Friday, November 11, 2005


Word of the Day

apparatchik, plurals apparatchiks, apparatchiki:

  1. A member of a Communist apparat.
  2. An unquestioningly loyal subordinate, especially of a political leader or organization.
  3. A recently hired mid-level manager or supervisor in the U.S. Park Service (Government Service grades 13-15). offers a Wikipedia commentary on the word's origin—

Since members of the "apparat" were frequently transferred between different areas of responsibility, often only loosely related to professional training (if any) of the person, usually the term apparatchik, or "member of the apparatus" was the best possible description of the person's profession and occupation.

The term was usually associated with a specific mindset, attitude and appearance of the person, and when used by "outsiders" it often bore derogatory connotations.

The need to include certain Park Service personnel in the definition is made clear by a story from Public Employees for Environmental Responsibility (PEER)—

The National Park Service has started using a political loyalty test for picking all its top civil service positions, according to an agency directive.... Under the new order, all mid-level managers and above must also be approved by a Bush administration political appointee.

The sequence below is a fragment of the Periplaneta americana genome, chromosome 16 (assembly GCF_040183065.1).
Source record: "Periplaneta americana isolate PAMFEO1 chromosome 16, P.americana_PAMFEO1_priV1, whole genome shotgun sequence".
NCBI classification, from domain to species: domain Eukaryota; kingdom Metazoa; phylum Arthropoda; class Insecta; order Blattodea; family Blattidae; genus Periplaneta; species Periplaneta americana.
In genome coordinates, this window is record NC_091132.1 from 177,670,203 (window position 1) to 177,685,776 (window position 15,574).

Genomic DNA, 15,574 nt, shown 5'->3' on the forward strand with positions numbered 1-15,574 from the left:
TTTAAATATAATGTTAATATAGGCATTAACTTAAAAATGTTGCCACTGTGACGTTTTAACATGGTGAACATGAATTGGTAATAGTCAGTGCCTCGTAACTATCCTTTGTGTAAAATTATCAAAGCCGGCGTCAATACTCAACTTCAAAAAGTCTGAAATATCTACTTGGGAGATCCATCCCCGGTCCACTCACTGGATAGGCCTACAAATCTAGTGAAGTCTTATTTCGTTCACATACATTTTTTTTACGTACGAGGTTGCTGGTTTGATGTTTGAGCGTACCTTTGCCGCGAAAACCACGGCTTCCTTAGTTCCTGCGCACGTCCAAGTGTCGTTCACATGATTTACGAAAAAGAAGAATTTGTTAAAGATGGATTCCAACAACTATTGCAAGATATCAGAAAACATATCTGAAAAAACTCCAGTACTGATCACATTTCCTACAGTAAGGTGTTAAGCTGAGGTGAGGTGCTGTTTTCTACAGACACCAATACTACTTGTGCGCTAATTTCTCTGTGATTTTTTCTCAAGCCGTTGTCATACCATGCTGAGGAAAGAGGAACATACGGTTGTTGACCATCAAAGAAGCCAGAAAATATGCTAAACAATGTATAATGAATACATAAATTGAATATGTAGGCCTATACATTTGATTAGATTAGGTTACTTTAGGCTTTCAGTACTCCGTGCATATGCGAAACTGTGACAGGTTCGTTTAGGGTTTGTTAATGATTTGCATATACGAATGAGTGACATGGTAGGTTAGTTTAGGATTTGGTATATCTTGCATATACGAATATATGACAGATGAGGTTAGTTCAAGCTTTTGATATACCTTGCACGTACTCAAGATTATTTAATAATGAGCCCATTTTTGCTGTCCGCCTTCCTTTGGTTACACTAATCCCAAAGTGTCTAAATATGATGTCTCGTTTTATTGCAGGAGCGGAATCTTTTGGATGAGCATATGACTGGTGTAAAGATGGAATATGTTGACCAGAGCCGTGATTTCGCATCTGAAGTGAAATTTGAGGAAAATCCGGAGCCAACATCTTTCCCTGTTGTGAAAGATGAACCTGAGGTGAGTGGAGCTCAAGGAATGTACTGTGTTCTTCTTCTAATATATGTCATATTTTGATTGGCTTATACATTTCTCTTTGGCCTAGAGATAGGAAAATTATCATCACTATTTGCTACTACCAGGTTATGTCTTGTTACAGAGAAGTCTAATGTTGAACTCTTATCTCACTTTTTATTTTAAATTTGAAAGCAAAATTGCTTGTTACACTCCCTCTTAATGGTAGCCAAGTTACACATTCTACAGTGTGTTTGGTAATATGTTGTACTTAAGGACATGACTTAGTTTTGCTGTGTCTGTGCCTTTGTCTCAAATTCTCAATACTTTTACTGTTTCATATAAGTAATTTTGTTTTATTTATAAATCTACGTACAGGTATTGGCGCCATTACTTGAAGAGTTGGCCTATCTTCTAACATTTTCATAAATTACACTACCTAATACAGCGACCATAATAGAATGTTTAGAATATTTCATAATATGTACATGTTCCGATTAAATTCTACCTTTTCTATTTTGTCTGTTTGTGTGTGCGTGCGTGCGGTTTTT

The October 11, 2005 order ... requires that the selection criteria for all civil service management slots ... include the “ability to lead employees in achieving the …Secretary’s 4Cs and the President’s Management Agenda.” In addition, candidates must be screened by Park Service headquarters and “the Assistant Secretary [of Interior] for Fish, and Wildlife, and Parks,” the number three political appointee in the agency.

The order represents a complete centralization of Park Service promotion and hiring in what has traditionally been a decentralized agency. More strikingly, the order is an unprecedented political intrusion into what are supposed to be non-partisan, merit system personnel decisions.

The order applies to all hires for park superintendents, assistant superintendents and program managers, such as chief ranger or the head of interpretive or cultural programs. Overall, the policy applies to more than 1,000 mid-level management and supervisory positions in the Park Service.

“Presidents come and go but the civil service is designed to serve whoever occupies the swivel chair in the Oval Office,” [PEER Executive Director] Ruch added. “It is downright creepy that now every museum curator, supervising scientist and chief ranger must be okayed by a high-level political appointee.”

Downright creepy? The order was released October 11. Maybe it was just for Halloween.

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